The same applied to the criminal cases: These also had to be tested. “MicroMacro is about stories that players have to understand intuitively using tiny images,” says the author. "It happens very quickly that the puzzles are not exciting enough or misunderstandings arise, then the players do not have fun". So the makers tested and optimized again and again, tested again and so on. The game plan is huge and contains thousands of details and objects - this is a difficulty from a designer's point of view: “Sometimes an entire city district has to be rebuilt when a problem is revealed in a test match,” explains Sich. “In order to ensure that you can constantly make corrections and produce new prototypes, this complex image must be dynamically editable at any time. It was perhaps the greatest challenge to develop appropriate workflow solutions and file structures. "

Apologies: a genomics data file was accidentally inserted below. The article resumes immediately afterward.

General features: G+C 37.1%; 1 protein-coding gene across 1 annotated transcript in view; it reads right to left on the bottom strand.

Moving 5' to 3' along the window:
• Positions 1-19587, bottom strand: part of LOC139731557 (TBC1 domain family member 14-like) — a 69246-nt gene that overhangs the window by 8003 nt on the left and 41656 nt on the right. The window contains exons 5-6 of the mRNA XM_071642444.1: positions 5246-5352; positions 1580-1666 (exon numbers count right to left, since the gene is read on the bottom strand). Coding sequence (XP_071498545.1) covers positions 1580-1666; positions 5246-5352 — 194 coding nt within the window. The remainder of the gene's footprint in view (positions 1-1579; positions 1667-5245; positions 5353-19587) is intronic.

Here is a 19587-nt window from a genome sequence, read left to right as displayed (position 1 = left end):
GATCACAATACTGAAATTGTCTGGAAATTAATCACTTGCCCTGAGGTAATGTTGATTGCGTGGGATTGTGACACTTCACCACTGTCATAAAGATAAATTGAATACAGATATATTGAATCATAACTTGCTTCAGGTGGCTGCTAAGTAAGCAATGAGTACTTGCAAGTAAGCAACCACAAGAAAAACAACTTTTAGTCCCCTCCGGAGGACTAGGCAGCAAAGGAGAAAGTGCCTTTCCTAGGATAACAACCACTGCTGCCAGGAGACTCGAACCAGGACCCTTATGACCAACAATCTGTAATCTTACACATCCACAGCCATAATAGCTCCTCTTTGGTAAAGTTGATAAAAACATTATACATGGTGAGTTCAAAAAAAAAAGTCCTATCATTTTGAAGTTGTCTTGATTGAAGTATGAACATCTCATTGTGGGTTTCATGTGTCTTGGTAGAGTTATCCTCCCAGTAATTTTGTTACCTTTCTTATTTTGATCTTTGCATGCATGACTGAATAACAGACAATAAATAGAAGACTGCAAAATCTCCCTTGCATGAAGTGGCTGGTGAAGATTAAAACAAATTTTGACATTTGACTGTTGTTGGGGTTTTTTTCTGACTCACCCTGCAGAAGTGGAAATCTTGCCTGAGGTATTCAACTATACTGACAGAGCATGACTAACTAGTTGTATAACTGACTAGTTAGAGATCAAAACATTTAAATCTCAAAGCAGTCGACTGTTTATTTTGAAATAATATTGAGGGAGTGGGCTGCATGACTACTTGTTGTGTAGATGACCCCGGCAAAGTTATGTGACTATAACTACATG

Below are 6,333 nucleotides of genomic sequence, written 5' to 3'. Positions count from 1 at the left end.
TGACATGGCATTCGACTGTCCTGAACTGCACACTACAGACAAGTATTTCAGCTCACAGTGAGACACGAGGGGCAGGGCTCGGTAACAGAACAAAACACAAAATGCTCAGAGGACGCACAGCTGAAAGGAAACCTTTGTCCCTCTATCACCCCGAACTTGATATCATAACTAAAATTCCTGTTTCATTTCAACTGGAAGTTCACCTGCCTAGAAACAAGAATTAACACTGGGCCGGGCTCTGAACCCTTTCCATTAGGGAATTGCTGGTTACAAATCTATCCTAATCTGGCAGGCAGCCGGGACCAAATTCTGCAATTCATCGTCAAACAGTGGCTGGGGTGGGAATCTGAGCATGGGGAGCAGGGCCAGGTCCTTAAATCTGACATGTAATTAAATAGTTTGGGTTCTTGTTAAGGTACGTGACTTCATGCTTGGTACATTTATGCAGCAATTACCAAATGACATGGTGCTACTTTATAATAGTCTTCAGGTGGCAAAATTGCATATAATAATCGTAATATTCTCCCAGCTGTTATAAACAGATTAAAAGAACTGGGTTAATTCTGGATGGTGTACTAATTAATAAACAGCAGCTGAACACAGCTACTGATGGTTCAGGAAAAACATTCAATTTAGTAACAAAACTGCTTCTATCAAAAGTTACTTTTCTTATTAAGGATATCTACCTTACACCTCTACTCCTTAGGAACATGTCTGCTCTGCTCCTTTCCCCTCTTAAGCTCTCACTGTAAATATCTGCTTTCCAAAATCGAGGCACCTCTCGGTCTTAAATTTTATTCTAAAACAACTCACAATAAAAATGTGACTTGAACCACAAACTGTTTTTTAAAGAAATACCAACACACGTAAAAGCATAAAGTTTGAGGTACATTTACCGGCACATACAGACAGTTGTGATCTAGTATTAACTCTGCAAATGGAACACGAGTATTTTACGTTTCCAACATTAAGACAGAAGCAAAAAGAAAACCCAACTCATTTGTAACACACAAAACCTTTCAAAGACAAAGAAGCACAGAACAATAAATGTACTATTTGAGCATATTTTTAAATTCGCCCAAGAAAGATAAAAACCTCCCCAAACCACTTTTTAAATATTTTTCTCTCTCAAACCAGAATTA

Crime again: why?
If you deal with the short but successful board game author's vita of Johannes Sich, the subject of “crime” literally catches your eye. After the highly acclaimed La Cosa Nostra card game and its expansion, crime is once again the focus of the game at MicroMcro: Crime City. One could assume that the author has a passion for the subject, but actually it's completely different. “I'm not a big crime fanatic at all, I'm also interested in many other genres,” says Johannes Sich. With MicroMacro, the topic inevitably arose from the mechanics. "Well, and a game in which you are really a detective yourself and actually have to uncover a sequence of events, I've always wanted to do that",